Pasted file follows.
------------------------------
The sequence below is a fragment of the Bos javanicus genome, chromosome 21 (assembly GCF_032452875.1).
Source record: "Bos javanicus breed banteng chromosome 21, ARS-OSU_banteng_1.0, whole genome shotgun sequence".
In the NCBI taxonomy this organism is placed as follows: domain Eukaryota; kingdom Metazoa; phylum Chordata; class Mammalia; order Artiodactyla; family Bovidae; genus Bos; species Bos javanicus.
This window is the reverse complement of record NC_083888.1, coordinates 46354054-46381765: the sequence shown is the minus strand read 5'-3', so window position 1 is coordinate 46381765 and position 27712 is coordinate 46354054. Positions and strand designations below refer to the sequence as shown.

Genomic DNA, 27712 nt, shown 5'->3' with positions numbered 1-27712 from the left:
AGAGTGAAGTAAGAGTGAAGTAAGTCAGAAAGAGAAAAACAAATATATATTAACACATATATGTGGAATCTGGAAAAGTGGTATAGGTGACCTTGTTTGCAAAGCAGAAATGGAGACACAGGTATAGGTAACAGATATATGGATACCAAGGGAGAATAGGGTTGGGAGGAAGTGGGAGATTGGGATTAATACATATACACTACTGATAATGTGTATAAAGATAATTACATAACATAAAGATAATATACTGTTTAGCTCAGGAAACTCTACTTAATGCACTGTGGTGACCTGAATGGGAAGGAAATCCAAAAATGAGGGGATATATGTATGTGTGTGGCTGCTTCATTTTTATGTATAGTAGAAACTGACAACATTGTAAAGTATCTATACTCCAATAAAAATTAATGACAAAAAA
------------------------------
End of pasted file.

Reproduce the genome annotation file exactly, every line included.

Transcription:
The sequence below is a fragment of the Bos javanicus genome, chromosome 21 (assembly GCF_032452875.1).
Source record: "Bos javanicus breed banteng chromosome 21, ARS-OSU_banteng_1.0, whole genome shotgun sequence".
In the NCBI taxonomy this organism is placed as follows: domain Eukaryota; kingdom Metazoa; phylum Chordata; class Mammalia; order Artiodactyla; family Bovidae; genus Bos; species Bos javanicus.
This window is the reverse complement of record NC_083888.1, coordinates 46354054-46381765: the sequence shown is the minus strand read 5'-3', so window position 1 is coordinate 46381765 and position 27712 is coordinate 46354054. Positions and strand designations below refer to the sequence as shown.

Genomic DNA, 27712 nt, shown 5'->3' with positions numbered 1-27712 from the left:
AGAGTGAAGTAAGAGTGAAGTAAGTCAGAAAGAGAAAAACAAATATATATTAACACATATATGTGGAATCTGGAAAAGTGGTATAGGTGACCTTGTTTGCAAAGCAGAAATGGAGACACAGGTATAGGTAACAGATATATGGATACCAAGGGAGAATAGGGTTGGGAGGAAGTGGGAGATTGGGATTAATACATATACACTACTGATAATGTGTATAAAGATAATTACATAACATAAAGATAATATACTGTTTAGCTCAGGAAACTCTACTTAATGCACTGTGGTGACCTGAATGGGAAGGAAATCCAAAAATGAGGGGATATATGTATGTGTGTGGCTGCTTCATTTTTATGTATAGTAGAAACTGACAACATTGTAAAGTATCTATACTCCAATAAAAATTAATGACAAAAAA